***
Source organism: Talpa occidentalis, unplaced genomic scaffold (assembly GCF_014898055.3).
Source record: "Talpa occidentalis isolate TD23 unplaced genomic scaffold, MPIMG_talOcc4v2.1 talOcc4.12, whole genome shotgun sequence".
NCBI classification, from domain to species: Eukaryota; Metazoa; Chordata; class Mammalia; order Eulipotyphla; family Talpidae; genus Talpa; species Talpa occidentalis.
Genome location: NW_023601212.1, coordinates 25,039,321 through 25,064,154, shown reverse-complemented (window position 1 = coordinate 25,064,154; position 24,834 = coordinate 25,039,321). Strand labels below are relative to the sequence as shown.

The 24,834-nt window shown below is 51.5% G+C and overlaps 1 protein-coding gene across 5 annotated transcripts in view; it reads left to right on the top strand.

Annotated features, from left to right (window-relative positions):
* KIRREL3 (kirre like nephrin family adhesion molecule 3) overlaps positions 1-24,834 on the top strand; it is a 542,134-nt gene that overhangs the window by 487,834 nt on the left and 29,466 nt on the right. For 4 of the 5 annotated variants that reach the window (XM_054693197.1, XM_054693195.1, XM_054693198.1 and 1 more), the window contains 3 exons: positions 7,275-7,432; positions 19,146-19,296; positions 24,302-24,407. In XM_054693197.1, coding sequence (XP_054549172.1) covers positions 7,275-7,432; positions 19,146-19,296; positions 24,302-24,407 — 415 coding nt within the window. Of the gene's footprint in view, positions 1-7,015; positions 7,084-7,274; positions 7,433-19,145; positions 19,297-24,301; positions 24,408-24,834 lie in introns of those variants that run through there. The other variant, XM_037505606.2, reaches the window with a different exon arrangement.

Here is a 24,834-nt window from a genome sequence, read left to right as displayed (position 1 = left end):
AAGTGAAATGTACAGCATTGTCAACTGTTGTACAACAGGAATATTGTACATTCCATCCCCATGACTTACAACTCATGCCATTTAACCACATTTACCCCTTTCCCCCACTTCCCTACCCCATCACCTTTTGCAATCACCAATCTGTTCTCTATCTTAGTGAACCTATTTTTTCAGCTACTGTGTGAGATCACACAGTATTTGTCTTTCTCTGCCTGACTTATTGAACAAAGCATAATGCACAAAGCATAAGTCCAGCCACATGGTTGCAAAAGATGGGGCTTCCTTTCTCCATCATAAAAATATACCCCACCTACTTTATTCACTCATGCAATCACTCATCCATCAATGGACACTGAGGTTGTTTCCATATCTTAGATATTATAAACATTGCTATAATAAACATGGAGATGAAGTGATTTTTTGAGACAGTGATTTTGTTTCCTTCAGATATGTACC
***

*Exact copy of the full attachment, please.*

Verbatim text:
Source organism: Talpa occidentalis, unplaced genomic scaffold (assembly GCF_014898055.3).
Source record: "Talpa occidentalis isolate TD23 unplaced genomic scaffold, MPIMG_talOcc4v2.1 talOcc4.12, whole genome shotgun sequence".
NCBI classification, from domain to species: Eukaryota; Metazoa; Chordata; class Mammalia; order Eulipotyphla; family Talpidae; genus Talpa; species Talpa occidentalis.
Genome location: NW_023601212.1, coordinates 25,039,321 through 25,064,154, shown reverse-complemented (window position 1 = coordinate 25,064,154; position 24,834 = coordinate 25,039,321). Strand labels below are relative to the sequence as shown.

The 24,834-nt window shown below is 51.5% G+C and overlaps 1 protein-coding gene across 5 annotated transcripts in view; it reads left to right on the top strand.

Annotated features, from left to right (window-relative positions):
* KIRREL3 (kirre like nephrin family adhesion molecule 3) overlaps positions 1-24,834 on the top strand; it is a 542,134-nt gene that overhangs the window by 487,834 nt on the left and 29,466 nt on the right. For 4 of the 5 annotated variants that reach the window (XM_054693197.1, XM_054693195.1, XM_054693198.1 and 1 more), the window contains 3 exons: positions 7,275-7,432; positions 19,146-19,296; positions 24,302-24,407. In XM_054693197.1, coding sequence (XP_054549172.1) covers positions 7,275-7,432; positions 19,146-19,296; positions 24,302-24,407 — 415 coding nt within the window. Of the gene's footprint in view, positions 1-7,015; positions 7,084-7,274; positions 7,433-19,145; positions 19,297-24,301; positions 24,408-24,834 lie in introns of those variants that run through there. The other variant, XM_037505606.2, reaches the window with a different exon arrangement.

Here is a 24,834-nt window from a genome sequence, read left to right as displayed (position 1 = left end):
AAGTGAAATGTACAGCATTGTCAACTGTTGTACAACAGGAATATTGTACATTCCATCCCCATGACTTACAACTCATGCCATTTAACCACATTTACCCCTTTCCCCCACTTCCCTACCCCATCACCTTTTGCAATCACCAATCTGTTCTCTATCTTAGTGAACCTATTTTTTCAGCTACTGTGTGAGATCACACAGTATTTGTCTTTCTCTGCCTGACTTATTGAACAAAGCATAATGCACAAAGCATAAGTCCAGCCACATGGTTGCAAAAGATGGGGCTTCCTTTCTCCATCATAAAAATATACCCCACCTACTTTATTCACTCATGCAATCACTCATCCATCAATGGACACTGAGGTTGTTTCCATATCTTAGATATTATAAACATTGCTATAATAAACATGGAGATGAAGTGATTTTTTGAGACAGTGATTTTGTTTCCTTCAGATATGTACC